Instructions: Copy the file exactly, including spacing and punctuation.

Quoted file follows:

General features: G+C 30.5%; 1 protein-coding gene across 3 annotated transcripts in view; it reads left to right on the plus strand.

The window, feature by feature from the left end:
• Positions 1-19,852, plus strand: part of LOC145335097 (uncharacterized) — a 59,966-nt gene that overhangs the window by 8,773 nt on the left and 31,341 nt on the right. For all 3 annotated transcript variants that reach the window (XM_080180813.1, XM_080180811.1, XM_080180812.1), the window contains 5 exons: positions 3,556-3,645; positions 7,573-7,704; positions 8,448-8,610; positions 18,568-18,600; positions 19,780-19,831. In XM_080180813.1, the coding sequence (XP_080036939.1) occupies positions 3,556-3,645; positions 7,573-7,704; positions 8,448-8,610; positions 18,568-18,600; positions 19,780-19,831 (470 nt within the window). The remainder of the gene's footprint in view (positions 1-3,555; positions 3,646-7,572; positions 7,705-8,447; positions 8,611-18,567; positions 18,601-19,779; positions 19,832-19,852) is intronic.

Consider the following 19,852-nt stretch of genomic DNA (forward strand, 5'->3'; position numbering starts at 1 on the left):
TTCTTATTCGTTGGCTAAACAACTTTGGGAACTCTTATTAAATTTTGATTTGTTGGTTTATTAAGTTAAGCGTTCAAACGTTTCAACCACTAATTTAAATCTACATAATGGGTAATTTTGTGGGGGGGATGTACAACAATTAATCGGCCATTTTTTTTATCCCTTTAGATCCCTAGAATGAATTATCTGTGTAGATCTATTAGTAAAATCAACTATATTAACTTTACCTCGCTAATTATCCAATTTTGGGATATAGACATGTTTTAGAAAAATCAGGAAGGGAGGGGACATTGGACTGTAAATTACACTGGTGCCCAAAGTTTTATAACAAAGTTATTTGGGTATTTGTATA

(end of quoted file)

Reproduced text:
General features: G+C 30.5%; 1 protein-coding gene across 3 annotated transcripts in view; it reads left to right on the plus strand.

The window, feature by feature from the left end:
• Positions 1-19,852, plus strand: part of LOC145335097 (uncharacterized) — a 59,966-nt gene that overhangs the window by 8,773 nt on the left and 31,341 nt on the right. For all 3 annotated transcript variants that reach the window (XM_080180813.1, XM_080180811.1, XM_080180812.1), the window contains 5 exons: positions 3,556-3,645; positions 7,573-7,704; positions 8,448-8,610; positions 18,568-18,600; positions 19,780-19,831. In XM_080180813.1, the coding sequence (XP_080036939.1) occupies positions 3,556-3,645; positions 7,573-7,704; positions 8,448-8,610; positions 18,568-18,600; positions 19,780-19,831 (470 nt within the window). The remainder of the gene's footprint in view (positions 1-3,555; positions 3,646-7,572; positions 7,705-8,447; positions 8,611-18,567; positions 18,601-19,779; positions 19,832-19,852) is intronic.

Consider the following 19,852-nt stretch of genomic DNA (forward strand, 5'->3'; position numbering starts at 1 on the left):
TTCTTATTCGTTGGCTAAACAACTTTGGGAACTCTTATTAAATTTTGATTTGTTGGTTTATTAAGTTAAGCGTTCAAACGTTTCAACCACTAATTTAAATCTACATAATGGGTAATTTTGTGGGGGGGATGTACAACAATTAATCGGCCATTTTTTTTATCCCTTTAGATCCCTAGAATGAATTATCTGTGTAGATCTATTAGTAAAATCAACTATATTAACTTTACCTCGCTAATTATCCAATTTTGGGATATAGACATGTTTTAGAAAAATCAGGAAGGGAGGGGACATTGGACTGTAAATTACACTGGTGCCCAAAGTTTTATAACAAAGTTATTTGGGTATTTGTATA